Usain Bolt

Usain Bolt arrives in Glasgow, says he’s injury free

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Usain Bolt‘s introductory press conference at his first Commonwealth Games was less memorable for his answers than for the questions asked — whether he’s ever worn a kilt, his thoughts on the Israel-Gaza situation and Scottish independence and multiple requests for selfies from the assembled media in Glasgow.

The most important bit of news is that he’s 100 percent recovered from a foot injury that delayed his 2014 debut.

“The injury has completely gone,” Bolt said.

Bolt arrived at the multi-sport event Saturday (to bagpipes!) for his first race(s) of the season, a 4x100m relay heat Friday, and if gold medal favorite Jamaica advances, the final next Saturday.

The six-time Olympic champion and 100m and 200m world-record holder doesn’t usually show up for heats in relays, but he’s doing so in Glasgow because he hasn’t raced since going head to head with a bus Dec. 14.

“I need the runs, really, because these are my first runs for the season,” Bolt said. “I really need to get it going.”

Bolt isn’t contesting individual races in Glasgow because he didn’t compete at the Jamaican trials and didn’t want to take a spot from somebody who did run there. A foot injury first reported in March pushed back his preparations for the season and saw him pull out of scheduled meets.

“I don’t know what running shape I’m in,” Bolt said, before clarifying. “I know I’m in good shape running-wise, but actually competing is always different.”

Those were answers to the most pertinent questions at the press conference. Others were more out of left field.

First, he was asked if he had ever worn a kilt.

“No, I haven’t,” Bolt said. “I was told I was going to get one. So, we’ll see how that works out.”

He was then offered a kilt by somebody nearby.

“Red is not my color,” Bolt said.

Bolt will be in Glasgow for a week and, though he said he expects to spend a lot of time in his athletes village room, hopes to see the Jamaican women’s netball team.

He’s not scheduled for any individual races this season until Aug. 14 on Copacabana Beach in Rio de Janeiro.

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What to watch at Drake Relays, Penn Relays

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Olympic gold medalists ramp up their track and field seasons at the Penn Relays and Drake Relays, live on NBCSN and NBC Sports Gold this weekend.

Athletes are working toward the U.S. Championships in June and the world championships in August.

First, the historic Penn Relays will air on NBCSN and NBC Sports Gold on Friday (5:30-6:30 p.m. ET) and Saturday (12:30-3 p.m. ET).

USA vs. The World in men’s and women’s 4x100m, 4x400m and sprint medley relays will air live on Saturday from Franklin Field in Philadelphia. A full schedule is here.

The U.S. teams are led by Olympic relay champions English Gardner and Natasha Hastings. The full roster is here.

Rio Olympic rematches highlight the individual-event fields at the Drake Relays in Des Moines on NBCSN and NBC Sports Gold from 3-5 p.m ET on Saturday. A full schedule is here.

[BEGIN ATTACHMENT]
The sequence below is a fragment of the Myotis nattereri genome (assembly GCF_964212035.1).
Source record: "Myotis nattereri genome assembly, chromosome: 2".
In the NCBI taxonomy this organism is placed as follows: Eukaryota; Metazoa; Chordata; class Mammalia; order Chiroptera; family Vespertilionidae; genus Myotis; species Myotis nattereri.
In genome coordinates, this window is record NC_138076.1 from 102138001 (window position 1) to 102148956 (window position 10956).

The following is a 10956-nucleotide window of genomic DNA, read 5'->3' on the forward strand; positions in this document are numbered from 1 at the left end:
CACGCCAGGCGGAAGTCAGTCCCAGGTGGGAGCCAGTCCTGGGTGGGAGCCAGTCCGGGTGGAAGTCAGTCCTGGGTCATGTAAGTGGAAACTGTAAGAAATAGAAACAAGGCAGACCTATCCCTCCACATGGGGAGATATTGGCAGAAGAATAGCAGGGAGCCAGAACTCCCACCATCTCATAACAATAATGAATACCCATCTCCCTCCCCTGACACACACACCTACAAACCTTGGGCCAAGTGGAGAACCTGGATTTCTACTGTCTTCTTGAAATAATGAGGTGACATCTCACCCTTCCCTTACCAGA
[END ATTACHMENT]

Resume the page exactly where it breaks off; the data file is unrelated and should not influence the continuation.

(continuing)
Perhaps no field is deeper than the 100m hurdles. World-record holder Keni Harrison takes on Rio silver and bronze medalists Kristi Castlin and Nia Ali, plus 2008 Olympic champion Dawn Harper-Nelson.

The 110m hurdles contingent is strong as well. It features the last two Olympic champions, Jamaican Omar McLeod and American Aries Merritt, plus 2013 World champion David Oliver.

Grenada’s Kirani James and American LaShawn Merritt, who earned silver and bronze in Rio, go head-to-head again in the 400m at Drake.

The men’s 1500m is headlined by Rio Olympic 800m bronze medalist Clayton Murphy and London Olympic 1500m silver medalist Leo Manzano.

Rio bronze medalist Jenny Simpson races individually for the first time this year in the women’s 1500m.

That field also includes New Zealand’s Nikki Hamblin, who gained fame of her own in Rio. Hamblin and American Abbey D’Agostino fell in an Olympic 5000m heat and helped each other make it to the finish line. Both were praised for their sportsmanship.

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IOC president unsure whether esports should be considered sport

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Esports are gaining momentum in the international sports movement, but they are not close to becoming an Olympic sport.

“We are not yet 100 percent clear whether esports is really sport, with regard to physical activity and what it needs to be considered sport,” IOC president Thomas Bach said Tuesday, according to insidethegames. “We do not see an organization or a structure that will give us confidence, or guarantee, that in this area the Olympic rules and values of sport are respected and in place, and that the implementation of these rules are monitored and secured.”

The first clear step (of many) to become an Olympic sport is for the IOC to recognize the sport’s international governing body.

Esports will be added as a medal sport to the Asian Games in 2022, and has been praised by LA 2024 Olympic bid chairman Casey Wasserman, but it is not yet IOC recognized.

“We are watching it, we see the differences, we see the lack of organisation,” Bach said, according to the report. “But we also see the high engagement of youth in esports. Therefore, we have to carefully consider how this could be consolidated.”

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